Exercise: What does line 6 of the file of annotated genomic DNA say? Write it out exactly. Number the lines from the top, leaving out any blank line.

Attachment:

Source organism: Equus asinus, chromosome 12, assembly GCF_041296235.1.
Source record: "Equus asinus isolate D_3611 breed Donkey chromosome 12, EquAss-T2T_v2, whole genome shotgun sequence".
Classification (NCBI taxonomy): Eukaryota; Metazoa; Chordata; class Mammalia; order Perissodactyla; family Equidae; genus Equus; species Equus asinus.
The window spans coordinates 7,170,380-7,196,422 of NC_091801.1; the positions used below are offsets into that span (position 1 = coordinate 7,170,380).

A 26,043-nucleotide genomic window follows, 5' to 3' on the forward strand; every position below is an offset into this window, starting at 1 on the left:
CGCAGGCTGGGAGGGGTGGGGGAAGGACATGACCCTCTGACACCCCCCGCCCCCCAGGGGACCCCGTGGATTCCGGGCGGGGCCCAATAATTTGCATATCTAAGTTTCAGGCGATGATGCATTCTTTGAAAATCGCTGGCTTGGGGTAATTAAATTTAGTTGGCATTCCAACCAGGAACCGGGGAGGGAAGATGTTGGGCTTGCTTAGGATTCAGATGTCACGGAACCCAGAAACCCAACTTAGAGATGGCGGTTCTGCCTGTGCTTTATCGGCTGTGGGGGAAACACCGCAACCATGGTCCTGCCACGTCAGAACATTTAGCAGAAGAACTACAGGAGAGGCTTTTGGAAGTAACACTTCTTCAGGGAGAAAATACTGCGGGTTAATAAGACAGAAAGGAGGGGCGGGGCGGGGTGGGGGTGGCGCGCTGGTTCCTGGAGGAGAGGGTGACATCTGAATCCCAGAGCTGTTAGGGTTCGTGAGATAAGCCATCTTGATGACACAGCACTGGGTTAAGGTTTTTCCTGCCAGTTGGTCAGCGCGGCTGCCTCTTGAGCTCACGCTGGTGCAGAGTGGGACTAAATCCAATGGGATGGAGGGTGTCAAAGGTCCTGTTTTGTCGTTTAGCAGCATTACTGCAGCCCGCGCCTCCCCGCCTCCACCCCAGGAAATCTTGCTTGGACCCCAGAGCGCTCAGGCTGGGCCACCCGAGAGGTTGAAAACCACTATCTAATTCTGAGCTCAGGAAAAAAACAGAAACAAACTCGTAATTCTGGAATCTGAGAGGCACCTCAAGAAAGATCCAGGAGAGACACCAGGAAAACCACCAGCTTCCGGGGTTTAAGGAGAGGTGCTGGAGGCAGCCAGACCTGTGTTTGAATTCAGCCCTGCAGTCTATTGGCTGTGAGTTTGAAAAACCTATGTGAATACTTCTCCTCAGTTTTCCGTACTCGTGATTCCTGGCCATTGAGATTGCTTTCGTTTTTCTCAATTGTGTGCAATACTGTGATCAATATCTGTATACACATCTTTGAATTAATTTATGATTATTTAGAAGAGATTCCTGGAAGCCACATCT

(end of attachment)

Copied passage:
CGCAGGCTGGGAGGGGTGGGGGAAGGACATGACCCTCTGACACCCCCCGCCCCCCAGGGGACCCCGTGGATTCCGGGCGGGGCCCAATAATTTGCATATCTAAGTTTCAGGCGATGATGCATTCTTTGAAAATCGCTGGCTTGGGGTAATTAAATTTAGTTGGCATTCCAACCAGGAACCGGGGAGGGAAGATGTTGGGCTTGCTTAGGATTCAGATGTCACGGAACCCAGAAACCCAACTTAGAGATGGCGGTTCTGCCTGTGCTTTATCGGCTGTGGGGGAAACACCGCAACCATGGTCCTGCCACGTCAGAACATTTAGCAGAAGAACTACAGGAGAGGCTTTTGGAAGTAACACTTCTTCAGGGAGAAAATACTGCGGGTTAATAAGACAGAAAGGAGGGGCGGGGCGGGGTGGGGGTGGCGCGCTGGTTCCTGGAGGAGAGGGTGACATCTGAATCCCAGAGCTGTTAGGGTTCGTGAGATAAGCCATCTTGATGACACAGCACTGGGTTAAGGTTTTTCCTGCCAGTTGGTCAGCGCGGCTGCCTCTTGAGCTCACGCTGGTGCAGAGTGGGACTAAATCCAATGGGATGGAGGGTGTCAAAGGTCCTGTTTTGTCGTTTAGCAGCATTACTGCAGCCCGCGCCTCCCCGCCTCCACCCCAGGAAATCTTGCTTGGACCCCAGAGCGCTCAGGCTGGGCCACCCGAGAGGTTGAAAACCACTATCTAATTCTGAGCTCAGGAAAAAAACAGAAACAAACTCGTAATTCTGGAATCTGAGAGGCACCTCAAGAAAGATCCAGGAGAGACACCAGGAAAACCACCAGCTTCCGGGGTTTAAGGAGAGGTGCTGGAGGCAGCCAGACCTGTGTTTGAATTCAGCCCTGCAGTCTATTGGCTGTGAGTTTGAAAAACCTATGTGAATACTTCTCCTCAGTTTTCCGTACTCGTGATTCCTGGCCATTGAGATTGCTTTCGTTTTTCTCAATTGTGTGCAATACTGTGATCAATATCTGTATACACATCTTTGAATTAATTTATGATTATTTAGAAGAGATTCCTGGAAGCCACATCT